The basic position of most practical scientists is that mind and consciousness are derived from and manifestations of matter. Matter is assumed, that is, it’s nature is assumed to be known and science is asserted to be limited to the systematic inquiry of the material universe. Here are a few preliminary thoughts on this.
The reality of self-aware existence is that I, as an individual, know only two things from the start: that I am, and that there are things out there that are as well, but are not me. These things are objects and I am the subject of my existence as a self-conscious being. Next, at a second level of immediate knowledge, my existence as subject is also divided between my internal awareness of self as a conscious being (mind) and my awareness of my physical body as object – what is often referred to as the mind-body problem.
This innate knowing of every self-aware person that there is self and other, subject and object, mind and body, leads to three fundamental propositions around which all speculation about existence (ontology) turns: 1. that existence is derived from that which is subject; 2. that existence is derived from that which is object; 3. that existence is a dynamic polarity between subject and object.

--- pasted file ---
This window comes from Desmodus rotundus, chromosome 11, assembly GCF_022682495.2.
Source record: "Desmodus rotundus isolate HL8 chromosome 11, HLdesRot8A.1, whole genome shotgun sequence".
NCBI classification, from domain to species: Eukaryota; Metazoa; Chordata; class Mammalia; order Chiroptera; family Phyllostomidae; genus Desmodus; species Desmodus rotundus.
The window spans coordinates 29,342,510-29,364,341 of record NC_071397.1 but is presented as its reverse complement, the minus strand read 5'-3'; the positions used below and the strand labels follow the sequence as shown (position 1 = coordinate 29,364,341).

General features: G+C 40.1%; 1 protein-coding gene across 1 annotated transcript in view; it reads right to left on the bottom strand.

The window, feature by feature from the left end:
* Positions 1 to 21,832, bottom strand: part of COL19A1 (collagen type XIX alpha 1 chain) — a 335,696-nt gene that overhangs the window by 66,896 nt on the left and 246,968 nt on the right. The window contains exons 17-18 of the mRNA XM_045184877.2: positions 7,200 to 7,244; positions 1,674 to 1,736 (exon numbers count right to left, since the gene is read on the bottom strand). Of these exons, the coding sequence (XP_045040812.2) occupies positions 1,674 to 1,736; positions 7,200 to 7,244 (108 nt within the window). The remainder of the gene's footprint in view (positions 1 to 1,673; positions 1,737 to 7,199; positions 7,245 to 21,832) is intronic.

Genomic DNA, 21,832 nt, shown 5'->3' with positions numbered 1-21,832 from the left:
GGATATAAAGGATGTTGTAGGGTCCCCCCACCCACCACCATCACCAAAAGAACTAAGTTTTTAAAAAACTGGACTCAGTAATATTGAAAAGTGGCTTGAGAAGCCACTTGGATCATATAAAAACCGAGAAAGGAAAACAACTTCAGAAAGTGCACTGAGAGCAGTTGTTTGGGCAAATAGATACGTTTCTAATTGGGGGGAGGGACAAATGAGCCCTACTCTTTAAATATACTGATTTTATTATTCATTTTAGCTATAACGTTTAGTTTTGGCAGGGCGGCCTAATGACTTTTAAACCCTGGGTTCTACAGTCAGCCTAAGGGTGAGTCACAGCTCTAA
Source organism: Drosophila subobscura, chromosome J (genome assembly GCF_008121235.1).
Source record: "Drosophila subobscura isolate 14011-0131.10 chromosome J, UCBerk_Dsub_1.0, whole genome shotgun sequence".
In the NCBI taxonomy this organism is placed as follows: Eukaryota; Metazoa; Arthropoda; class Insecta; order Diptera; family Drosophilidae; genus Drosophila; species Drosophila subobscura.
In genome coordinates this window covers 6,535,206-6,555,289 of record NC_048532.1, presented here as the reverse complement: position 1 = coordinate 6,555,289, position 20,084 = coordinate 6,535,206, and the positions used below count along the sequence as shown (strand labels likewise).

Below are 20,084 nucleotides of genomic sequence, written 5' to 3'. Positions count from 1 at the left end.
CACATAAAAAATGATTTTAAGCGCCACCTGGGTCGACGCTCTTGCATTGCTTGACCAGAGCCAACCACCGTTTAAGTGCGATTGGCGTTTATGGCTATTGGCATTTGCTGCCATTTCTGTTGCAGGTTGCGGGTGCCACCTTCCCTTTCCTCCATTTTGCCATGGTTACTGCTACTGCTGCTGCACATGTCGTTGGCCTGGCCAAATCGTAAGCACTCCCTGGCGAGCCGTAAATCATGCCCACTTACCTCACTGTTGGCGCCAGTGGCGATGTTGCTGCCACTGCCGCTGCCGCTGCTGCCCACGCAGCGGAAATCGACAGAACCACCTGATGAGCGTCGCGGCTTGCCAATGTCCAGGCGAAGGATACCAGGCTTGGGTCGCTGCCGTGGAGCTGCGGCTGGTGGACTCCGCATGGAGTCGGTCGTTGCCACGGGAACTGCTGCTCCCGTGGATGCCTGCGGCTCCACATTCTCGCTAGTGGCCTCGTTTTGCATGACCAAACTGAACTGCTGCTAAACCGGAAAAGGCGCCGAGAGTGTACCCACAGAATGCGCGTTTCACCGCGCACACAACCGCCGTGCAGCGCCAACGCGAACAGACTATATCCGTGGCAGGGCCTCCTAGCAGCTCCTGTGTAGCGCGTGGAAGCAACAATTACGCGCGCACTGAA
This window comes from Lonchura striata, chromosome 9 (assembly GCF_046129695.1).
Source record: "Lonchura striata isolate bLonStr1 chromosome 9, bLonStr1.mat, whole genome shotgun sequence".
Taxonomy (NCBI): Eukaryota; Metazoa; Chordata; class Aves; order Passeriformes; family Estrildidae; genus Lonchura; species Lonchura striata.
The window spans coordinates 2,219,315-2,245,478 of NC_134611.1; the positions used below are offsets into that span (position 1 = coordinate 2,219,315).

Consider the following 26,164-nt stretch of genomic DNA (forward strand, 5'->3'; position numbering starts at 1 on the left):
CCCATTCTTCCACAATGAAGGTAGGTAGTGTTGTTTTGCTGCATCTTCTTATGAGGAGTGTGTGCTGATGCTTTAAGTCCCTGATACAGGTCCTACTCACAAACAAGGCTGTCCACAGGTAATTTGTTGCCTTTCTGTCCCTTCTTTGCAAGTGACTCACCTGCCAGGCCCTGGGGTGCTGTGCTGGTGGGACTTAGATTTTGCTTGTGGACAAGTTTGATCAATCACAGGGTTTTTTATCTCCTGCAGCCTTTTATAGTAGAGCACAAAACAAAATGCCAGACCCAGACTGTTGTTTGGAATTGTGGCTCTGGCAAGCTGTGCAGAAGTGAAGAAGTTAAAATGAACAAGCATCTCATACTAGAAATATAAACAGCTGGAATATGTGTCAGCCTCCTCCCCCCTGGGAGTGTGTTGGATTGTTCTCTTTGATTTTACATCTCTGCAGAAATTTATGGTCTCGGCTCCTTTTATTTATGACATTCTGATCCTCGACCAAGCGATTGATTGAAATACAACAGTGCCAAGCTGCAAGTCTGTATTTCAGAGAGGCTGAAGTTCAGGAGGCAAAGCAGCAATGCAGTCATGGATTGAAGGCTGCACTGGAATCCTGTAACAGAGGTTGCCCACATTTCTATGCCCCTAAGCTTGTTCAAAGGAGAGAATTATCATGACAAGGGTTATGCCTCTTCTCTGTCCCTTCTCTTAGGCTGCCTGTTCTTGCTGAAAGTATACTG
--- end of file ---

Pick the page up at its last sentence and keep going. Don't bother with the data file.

The first two propositions are more familiarly known. The first is the basis for the view that the true or pure subject – mind – is the source of the things, which is often referred to as idealism (from the Platonic position that there exist Ideas or spiritual archetypes that are the cause of physical manifestations (objects), such that such manifestations have not independent reality. The second is the basis of the view that objects are the source of all that is subject, that is, mind and anything that is a product of mind. This is referred to as materialism, because objects are deemed to consist of matter, and thus, matter is deemed to be the cause of mind.
Current science is essentially based on the materialist viewpoint, denying an independent reality to mind and anything that is not matter, that is, anything that is a quality – feeling, thought, color, etc. – meaning anything that cannot be expressed in terms of quantitative measures involving space, time and motion (all things deemed “subjective,” meaning not within the proper scope of science). In fact, mind itself is reduced to the brain.